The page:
Artworks by Michael Bevilaqua, Sven Dalsgaard, Mathilde Duus, and Michael Bevilaqua. Photo: David Stjernholm

How important is it for you to meet the artist behind the artwork?
Not important at all, but wow, those meetings can be intense and very rewarding, and add stories to the pieces. I have had the pleasure of meeting many great artists and to have their ‘two cents’ on life, which is extremely fun and fruitful. 

Do you have a desire to have your collection shown?
Not right now, maybe at a later stage in my life. 

What are the wishes for the future of your collection? What would you like to see happen to it?
I would like to add more pieces from existing artists to my collection, to create a more in-depth representation of some of my key artists, while still supporting young upcoming artists as well.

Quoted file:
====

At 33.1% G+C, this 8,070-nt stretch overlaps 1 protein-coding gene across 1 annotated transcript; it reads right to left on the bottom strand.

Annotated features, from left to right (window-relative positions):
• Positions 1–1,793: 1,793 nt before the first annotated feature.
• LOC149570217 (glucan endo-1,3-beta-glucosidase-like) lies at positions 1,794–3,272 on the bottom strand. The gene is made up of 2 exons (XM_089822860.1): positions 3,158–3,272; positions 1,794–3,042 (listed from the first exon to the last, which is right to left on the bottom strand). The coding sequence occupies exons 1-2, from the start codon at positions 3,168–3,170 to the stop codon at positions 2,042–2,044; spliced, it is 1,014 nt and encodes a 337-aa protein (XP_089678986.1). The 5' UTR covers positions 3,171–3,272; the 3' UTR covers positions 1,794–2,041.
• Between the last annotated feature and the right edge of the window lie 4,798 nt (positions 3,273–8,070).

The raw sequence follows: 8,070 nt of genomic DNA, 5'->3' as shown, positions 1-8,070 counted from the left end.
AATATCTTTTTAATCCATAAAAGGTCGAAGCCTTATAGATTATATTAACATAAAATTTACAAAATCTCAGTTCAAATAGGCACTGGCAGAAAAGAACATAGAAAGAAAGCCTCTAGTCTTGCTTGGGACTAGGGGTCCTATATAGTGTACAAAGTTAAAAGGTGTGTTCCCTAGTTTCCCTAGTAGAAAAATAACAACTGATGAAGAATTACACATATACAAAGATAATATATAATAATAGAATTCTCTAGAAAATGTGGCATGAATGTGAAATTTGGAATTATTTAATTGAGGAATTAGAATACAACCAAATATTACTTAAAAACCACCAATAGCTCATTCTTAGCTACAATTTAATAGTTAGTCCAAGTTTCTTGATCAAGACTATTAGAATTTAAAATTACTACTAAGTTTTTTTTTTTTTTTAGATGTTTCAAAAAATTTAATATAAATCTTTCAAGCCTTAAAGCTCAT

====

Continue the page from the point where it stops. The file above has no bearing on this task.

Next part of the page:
Artworks by Alphachanneling, Slawomir Elsner, Michael Kvium, Carly Mark, Eytan Messiah, Ellie Andrews, and Oscar Grønner. Photo: David Stjernholm

What work of art do you wish you owned if the price tag didn’t matter?
I would certainly go for a Mark Rothko painting. 

How do you know when you stand before a really great piece of art?
You just know. Internal vibrations. Like amazing food, great wines, love, friends, laughter and great kisses, you just know when it is great for you. Not a shred of doubt in your mind.

What is the best advice you have given or been given in terms of art collecting?
Plunge in wholeheartedly.


Artwork by Sven Dalsgaard. Photo: David Stjernholm
Artworks by Gavin Turk. Photo: David Stjernholm. Table design by McCollin Bryan design.
Diamond Table by FOS. Photo: David Stjernholm
Artwork by Tony Matelli. Photo: David Stjernholm
Artwork by Troels Sandegård. Photo: David Stjernholm
Artworks by Eduardo Terrazas, Clare Woods, and Philippe Parreno. Photo: David Stjernholm
Artworks by David Shrigley, Tom Humphreys, Elmgreen & Dragset, Henry Krokatsis, and Torbjørn Rødland. Photo: David Stjernholm